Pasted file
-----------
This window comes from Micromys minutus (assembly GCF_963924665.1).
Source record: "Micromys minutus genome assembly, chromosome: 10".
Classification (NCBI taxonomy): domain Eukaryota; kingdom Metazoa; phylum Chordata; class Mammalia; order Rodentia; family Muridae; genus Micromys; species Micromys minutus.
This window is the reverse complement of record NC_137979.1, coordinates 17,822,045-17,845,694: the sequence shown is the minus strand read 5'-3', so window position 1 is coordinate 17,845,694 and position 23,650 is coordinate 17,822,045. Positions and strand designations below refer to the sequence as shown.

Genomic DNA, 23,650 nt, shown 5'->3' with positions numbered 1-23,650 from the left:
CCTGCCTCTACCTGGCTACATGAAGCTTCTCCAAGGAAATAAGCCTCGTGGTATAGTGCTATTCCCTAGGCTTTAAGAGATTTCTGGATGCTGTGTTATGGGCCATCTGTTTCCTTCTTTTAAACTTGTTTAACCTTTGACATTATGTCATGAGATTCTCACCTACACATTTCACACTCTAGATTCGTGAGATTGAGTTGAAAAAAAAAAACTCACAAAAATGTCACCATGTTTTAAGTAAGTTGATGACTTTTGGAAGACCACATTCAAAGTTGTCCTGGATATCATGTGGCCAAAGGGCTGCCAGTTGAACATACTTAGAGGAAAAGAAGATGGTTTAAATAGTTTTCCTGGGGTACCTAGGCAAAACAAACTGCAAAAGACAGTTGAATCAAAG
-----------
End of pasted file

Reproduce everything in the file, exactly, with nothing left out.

This window comes from Micromys minutus (assembly GCF_963924665.1).
Source record: "Micromys minutus genome assembly, chromosome: 10".
Classification (NCBI taxonomy): domain Eukaryota; kingdom Metazoa; phylum Chordata; class Mammalia; order Rodentia; family Muridae; genus Micromys; species Micromys minutus.
This window is the reverse complement of record NC_137979.1, coordinates 17,822,045-17,845,694: the sequence shown is the minus strand read 5'-3', so window position 1 is coordinate 17,845,694 and position 23,650 is coordinate 17,822,045. Positions and strand designations below refer to the sequence as shown.

Genomic DNA, 23,650 nt, shown 5'->3' with positions numbered 1-23,650 from the left:
CCTGCCTCTACCTGGCTACATGAAGCTTCTCCAAGGAAATAAGCCTCGTGGTATAGTGCTATTCCCTAGGCTTTAAGAGATTTCTGGATGCTGTGTTATGGGCCATCTGTTTCCTTCTTTTAAACTTGTTTAACCTTTGACATTATGTCATGAGATTCTCACCTACACATTTCACACTCTAGATTCGTGAGATTGAGTTGAAAAAAAAAAACTCACAAAAATGTCACCATGTTTTAAGTAAGTTGATGACTTTTGGAAGACCACATTCAAAGTTGTCCTGGATATCATGTGGCCAAAGGGCTGCCAGTTGAACATACTTAGAGGAAAAGAAGATGGTTTAAATAGTTTTCCTGGGGTACCTAGGCAAAACAAACTGCAAAAGACAGTTGAATCAAAG